You might want to add writing to this mini-lesson. Instead of just discussing the prompt with students orally, ask them to write a short paragraph response to it. Follow up with kids reading their responses to classmates and discussion. They would think about and reflect on the prompt's meanings, associations, connections, as well as their practical applications in everyday life, and write out their answers. It all culminates with students' oral readings and a class discussion.

Note: The mini-lesson should not exceed 30 minutes. Scan the different prompts and see which ones would be suitable for your students. This would work for upper elementary/middle school to high school students. 

CREATIVITY PROMPTS 

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Posted by on in Student Engagement

elf on the shelf

There I was at 7:00 AM, bleeding, blood all over my hands, kneeling over our family's beloved Elf on the Shelf, Oliver, in the dining room, and my six-year-old daughter waking up and coming down the steps. It was my worst case scenario. My little girl was going to come downstairs and see me covered in blood with our Elf on the Shelf laying on the floor and think that I did something terrible to Oliver.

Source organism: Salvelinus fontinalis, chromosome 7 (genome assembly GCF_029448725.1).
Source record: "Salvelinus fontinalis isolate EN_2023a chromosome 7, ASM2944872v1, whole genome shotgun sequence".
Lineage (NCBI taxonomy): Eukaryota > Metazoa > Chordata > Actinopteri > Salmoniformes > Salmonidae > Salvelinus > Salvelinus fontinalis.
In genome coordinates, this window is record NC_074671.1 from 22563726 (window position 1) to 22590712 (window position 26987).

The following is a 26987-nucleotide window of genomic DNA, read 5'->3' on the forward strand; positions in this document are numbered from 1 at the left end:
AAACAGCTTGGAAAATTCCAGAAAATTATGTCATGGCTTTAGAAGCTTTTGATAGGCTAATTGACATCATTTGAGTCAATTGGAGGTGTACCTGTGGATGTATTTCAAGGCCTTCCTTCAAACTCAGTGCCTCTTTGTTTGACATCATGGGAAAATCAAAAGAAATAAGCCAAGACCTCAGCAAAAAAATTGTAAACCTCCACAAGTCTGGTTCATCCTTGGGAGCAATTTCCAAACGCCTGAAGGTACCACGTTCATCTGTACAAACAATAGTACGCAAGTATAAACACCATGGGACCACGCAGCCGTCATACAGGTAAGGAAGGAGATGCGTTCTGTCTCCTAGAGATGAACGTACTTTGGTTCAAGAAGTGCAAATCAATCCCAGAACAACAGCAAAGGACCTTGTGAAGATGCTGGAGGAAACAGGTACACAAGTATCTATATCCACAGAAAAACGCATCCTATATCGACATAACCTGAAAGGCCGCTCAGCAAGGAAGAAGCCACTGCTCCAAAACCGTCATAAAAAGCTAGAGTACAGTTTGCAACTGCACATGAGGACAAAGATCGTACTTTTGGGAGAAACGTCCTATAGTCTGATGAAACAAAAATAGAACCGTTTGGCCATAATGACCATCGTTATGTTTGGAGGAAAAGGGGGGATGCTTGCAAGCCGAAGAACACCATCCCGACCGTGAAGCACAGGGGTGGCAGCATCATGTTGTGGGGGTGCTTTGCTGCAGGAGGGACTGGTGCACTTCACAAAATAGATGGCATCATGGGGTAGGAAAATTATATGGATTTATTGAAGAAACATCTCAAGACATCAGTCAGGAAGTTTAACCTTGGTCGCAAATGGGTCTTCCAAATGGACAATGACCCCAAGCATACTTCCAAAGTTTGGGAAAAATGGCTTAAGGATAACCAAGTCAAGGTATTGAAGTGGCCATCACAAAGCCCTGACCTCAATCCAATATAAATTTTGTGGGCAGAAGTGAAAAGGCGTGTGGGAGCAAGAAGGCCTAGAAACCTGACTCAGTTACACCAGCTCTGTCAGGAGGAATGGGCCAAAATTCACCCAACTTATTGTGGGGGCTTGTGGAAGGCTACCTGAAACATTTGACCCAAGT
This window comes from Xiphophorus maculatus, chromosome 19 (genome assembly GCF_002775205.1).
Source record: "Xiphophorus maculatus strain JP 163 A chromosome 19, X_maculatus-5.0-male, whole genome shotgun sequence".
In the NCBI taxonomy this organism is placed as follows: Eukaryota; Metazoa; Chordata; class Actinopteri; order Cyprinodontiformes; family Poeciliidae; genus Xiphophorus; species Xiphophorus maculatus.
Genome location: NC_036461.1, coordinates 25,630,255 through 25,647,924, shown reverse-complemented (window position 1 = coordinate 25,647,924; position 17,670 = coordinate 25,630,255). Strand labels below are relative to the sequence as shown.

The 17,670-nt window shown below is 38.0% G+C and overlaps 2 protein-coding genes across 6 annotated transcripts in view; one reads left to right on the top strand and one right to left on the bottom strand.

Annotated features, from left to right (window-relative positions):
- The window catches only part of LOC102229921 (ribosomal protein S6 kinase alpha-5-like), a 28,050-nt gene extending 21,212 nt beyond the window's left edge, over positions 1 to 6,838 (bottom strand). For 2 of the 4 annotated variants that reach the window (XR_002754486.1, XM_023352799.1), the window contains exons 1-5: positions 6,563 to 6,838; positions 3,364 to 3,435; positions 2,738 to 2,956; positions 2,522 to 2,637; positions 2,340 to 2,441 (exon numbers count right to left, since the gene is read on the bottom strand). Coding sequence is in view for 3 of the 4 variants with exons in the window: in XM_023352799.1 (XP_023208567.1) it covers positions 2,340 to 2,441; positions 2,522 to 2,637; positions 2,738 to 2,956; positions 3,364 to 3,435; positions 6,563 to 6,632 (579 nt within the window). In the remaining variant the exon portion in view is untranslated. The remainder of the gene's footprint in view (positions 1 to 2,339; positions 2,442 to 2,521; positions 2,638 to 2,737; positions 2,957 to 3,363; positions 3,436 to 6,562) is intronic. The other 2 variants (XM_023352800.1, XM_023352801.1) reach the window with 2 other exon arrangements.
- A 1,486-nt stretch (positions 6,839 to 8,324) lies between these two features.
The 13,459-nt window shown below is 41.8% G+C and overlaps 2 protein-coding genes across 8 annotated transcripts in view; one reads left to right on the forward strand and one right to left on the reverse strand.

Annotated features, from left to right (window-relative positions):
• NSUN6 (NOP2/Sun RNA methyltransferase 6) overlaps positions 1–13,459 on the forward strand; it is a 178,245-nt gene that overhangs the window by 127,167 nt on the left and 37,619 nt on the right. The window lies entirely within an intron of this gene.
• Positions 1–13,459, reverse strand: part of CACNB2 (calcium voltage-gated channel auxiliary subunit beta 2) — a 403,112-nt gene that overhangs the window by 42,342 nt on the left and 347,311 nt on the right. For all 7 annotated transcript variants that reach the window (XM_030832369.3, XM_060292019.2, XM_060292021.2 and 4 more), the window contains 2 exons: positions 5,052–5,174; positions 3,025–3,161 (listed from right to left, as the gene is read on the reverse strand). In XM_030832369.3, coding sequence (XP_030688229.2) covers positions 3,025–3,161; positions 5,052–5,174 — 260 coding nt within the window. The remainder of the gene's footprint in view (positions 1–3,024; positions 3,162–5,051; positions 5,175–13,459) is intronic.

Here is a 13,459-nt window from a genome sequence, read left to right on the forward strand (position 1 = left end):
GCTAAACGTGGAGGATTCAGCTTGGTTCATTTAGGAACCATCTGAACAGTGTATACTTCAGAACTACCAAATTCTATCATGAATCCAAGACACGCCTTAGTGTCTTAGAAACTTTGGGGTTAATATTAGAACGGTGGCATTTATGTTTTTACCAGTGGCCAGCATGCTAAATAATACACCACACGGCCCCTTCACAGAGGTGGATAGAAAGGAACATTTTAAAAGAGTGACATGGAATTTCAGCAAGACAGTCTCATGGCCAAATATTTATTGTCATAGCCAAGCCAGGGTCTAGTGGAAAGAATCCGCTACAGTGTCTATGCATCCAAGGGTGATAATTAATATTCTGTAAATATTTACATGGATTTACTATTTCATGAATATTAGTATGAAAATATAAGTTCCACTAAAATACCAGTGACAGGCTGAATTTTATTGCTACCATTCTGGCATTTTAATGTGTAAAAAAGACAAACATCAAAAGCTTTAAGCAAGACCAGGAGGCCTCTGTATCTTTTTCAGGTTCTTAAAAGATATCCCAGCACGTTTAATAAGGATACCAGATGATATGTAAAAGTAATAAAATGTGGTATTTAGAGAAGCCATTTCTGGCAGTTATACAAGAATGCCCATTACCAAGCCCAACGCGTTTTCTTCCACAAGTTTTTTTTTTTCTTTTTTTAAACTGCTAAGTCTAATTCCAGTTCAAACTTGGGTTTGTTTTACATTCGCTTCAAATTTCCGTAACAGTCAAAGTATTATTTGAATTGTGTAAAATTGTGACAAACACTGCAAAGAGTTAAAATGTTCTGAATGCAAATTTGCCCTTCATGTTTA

Why was I covered in blood and bleeding at 7:00 AM in the dining room with Oliver laying on the floor next me? Because I was trying to make the Elf on the Shelf experience better for my daughters. The night before, I moved Oliver to a spot in our house that was just okay. I knew it was just okay at the time, but I thought it would do. The next morning I woke up, and decided I could do a better job with my placement of our elf. As I was moving him around in the dining room, so he would be hanging upside down like Batman, (much cooler than my first placement), I bumped a glass that fell to floor. I knelt down trying to catch the glass, but since I am well out of my 20's, my quickness just wasn't there, and I ended up kneeling onto a shard of glass and getting a 3 cm gash right by my knee. Four stitches later, and a bunch of Elf on the Shelf pictures put up all around my classroom by my colleagues, I was as good as new. 

As word at school spread about my near holiday massacre, a few people asked me why did I move the elf a second time. Good question, but if you have young children, you know why. Every morning, since the arrival of our elf, that is the first thing my six-year-old and three-year-old look for. Then when they find him, they have to show everyone in the house. They talk about Oliver all day, and I find them quietly talking to Oliver when they think no one is watching. They draw him pictures, and write him little notes. To see that every day from my daughters is worth more effort from me in my placement of him. And as I thought about the answer to the question, "Why did I move the elf a second time?" I couldn't help but relate that to my classroom.